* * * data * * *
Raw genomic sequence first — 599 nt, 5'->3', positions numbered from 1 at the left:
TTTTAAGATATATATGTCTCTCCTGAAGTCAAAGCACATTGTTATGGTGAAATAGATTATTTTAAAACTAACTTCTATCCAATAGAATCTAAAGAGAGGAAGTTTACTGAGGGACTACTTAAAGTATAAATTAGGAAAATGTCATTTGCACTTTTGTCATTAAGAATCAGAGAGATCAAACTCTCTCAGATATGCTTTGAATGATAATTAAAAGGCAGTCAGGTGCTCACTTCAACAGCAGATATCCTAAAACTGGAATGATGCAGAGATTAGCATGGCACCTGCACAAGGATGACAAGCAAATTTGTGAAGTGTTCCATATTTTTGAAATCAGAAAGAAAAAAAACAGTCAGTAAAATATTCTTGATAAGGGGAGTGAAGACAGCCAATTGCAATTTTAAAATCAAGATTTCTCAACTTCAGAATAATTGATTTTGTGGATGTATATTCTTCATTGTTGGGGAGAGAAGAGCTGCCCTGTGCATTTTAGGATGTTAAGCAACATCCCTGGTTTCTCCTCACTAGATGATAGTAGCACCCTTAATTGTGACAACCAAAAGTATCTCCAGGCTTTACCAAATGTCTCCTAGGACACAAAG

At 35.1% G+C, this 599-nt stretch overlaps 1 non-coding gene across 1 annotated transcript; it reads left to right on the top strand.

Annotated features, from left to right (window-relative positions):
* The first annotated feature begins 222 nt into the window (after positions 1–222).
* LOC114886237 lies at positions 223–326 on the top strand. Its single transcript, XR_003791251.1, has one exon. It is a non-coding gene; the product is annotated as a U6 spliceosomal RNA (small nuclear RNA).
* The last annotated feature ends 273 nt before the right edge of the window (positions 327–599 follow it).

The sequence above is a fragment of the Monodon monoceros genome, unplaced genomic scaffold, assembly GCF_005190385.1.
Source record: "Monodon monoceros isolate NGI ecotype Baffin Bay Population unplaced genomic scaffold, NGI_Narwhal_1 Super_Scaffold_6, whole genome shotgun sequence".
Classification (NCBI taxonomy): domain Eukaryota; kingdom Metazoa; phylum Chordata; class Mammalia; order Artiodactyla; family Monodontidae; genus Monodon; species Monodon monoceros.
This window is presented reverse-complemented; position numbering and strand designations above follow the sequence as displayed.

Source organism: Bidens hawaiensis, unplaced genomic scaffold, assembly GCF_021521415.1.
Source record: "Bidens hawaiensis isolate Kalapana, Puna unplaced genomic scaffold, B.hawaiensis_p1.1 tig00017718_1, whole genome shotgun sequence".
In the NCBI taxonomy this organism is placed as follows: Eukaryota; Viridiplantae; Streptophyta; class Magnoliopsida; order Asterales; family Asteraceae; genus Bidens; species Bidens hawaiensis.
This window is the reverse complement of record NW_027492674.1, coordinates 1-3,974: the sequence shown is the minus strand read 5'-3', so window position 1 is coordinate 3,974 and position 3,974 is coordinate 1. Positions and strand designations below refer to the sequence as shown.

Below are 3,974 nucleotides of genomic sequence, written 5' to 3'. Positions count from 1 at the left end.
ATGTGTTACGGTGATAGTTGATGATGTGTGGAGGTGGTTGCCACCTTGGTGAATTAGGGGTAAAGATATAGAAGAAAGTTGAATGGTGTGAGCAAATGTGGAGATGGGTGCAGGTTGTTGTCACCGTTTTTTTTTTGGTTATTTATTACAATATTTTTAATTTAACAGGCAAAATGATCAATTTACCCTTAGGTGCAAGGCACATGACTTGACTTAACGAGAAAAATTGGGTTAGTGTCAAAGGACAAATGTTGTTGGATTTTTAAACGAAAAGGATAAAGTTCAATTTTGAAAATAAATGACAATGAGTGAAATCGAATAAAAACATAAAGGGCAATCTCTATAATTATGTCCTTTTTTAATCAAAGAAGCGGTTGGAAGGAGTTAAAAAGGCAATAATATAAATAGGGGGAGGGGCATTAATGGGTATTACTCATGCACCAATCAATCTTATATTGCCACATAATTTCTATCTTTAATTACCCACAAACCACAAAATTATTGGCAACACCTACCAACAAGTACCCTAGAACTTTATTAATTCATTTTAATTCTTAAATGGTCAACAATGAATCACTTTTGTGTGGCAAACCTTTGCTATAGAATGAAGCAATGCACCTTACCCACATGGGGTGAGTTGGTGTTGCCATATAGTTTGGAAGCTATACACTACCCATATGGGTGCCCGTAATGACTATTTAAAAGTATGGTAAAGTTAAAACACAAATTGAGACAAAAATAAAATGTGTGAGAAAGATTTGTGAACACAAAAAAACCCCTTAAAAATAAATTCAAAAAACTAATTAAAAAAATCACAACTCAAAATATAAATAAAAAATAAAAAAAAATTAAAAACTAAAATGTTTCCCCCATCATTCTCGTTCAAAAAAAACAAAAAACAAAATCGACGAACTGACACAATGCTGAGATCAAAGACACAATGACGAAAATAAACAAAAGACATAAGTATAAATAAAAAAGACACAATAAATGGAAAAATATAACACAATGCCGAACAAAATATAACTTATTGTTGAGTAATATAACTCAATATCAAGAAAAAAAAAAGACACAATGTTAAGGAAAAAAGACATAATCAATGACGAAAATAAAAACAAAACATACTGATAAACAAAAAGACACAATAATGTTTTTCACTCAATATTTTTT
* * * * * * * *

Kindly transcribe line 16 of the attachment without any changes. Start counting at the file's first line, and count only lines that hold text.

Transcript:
Below are 3,974 nucleotides of genomic sequence, written 5' to 3'. Positions count from 1 at the left end.